It’s hard to think of any other contemporary writer who tells it how it is with such a force of poetry and personality. The world is laid out with a bravura naturalism sometimes eye-wateringly so—this is a book for readers who are strong of stomach, some of the viscera of the processes of plastic surgery made me squirm—but this is humanity in all its sweating, swearing, bleeding, smelly, frailty. He takes on the whole murky world of celebrity culture and pits it against the failing natural world with a religious intensity. The message, that we obscure and demean real beauty and wonder, by our obsession with surface, with pornography and reality television and tabloid magazines, with seeing and not looking. Or as (Professor, Sir) Cornell West would have it in his jazz-philosophy: ‘clever gimmicks of mass distraction yield a cheap soulcraft of addicted and self-medicated narcissists.’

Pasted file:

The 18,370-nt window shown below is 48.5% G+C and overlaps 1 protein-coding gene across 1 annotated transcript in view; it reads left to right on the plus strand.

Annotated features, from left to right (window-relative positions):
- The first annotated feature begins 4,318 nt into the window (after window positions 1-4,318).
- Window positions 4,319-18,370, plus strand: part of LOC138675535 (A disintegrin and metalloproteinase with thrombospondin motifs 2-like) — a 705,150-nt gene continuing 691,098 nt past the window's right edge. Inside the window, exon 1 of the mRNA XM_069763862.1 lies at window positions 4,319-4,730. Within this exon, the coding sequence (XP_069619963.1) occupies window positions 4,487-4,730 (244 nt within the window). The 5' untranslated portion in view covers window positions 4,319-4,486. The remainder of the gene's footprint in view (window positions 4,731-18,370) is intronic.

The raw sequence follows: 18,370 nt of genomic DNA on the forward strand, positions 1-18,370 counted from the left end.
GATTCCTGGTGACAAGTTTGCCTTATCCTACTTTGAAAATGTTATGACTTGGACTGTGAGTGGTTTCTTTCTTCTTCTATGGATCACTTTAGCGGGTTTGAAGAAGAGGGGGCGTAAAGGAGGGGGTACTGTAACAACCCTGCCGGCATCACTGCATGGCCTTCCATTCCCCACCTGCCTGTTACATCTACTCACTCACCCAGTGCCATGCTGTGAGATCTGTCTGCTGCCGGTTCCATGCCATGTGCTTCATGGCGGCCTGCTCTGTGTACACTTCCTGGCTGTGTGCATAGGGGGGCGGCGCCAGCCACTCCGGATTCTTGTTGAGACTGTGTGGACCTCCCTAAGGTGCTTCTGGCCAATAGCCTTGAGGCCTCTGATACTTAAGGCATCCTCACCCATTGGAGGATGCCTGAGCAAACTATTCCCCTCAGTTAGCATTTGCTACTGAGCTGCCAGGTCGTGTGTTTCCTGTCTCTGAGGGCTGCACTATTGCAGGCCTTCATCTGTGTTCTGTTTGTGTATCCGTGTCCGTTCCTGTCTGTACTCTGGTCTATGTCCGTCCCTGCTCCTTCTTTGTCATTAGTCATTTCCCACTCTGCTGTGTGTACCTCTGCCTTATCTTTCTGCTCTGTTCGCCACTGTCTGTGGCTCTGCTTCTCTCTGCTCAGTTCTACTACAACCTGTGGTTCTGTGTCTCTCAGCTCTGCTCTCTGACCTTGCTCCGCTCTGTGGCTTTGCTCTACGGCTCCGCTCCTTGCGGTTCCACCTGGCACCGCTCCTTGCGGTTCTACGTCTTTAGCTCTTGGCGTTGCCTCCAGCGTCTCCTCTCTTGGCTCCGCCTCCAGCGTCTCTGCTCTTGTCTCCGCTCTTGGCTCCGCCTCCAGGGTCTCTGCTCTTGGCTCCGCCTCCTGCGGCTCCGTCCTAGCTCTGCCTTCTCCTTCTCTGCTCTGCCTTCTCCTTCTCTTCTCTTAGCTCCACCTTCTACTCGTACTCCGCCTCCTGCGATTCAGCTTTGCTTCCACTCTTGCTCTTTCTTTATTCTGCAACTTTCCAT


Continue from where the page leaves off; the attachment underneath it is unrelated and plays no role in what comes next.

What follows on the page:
Griffiths’ is Liverpool Welsh—and has the lyrical gift of a Celtic poet—but the tag of ‘The Welsh Irvine Welsh’ is something of a misnomer—he has none of the puerile scatology that sometimes pervades Welsh’s work. This is sincere, visionary writing, come from the traditions of Blake and Lawrence as well as the American counterculture heroes like Denis Johnson and Charles Bukowski. There are lines of startling clarity throughout—lesser, more ‘writerly’ writers might draw attention to the phrasing, or being pleased with themselves, edit the whole thing down to its most showy lines, but here it is all part of the rampant invective, a lilting, off-kilter, passionate kind of street preaching. I have been quoting this paragraph to anyone who’ll listen all week from a moment where Grace walks through a graveyard with her boyfriend Damien: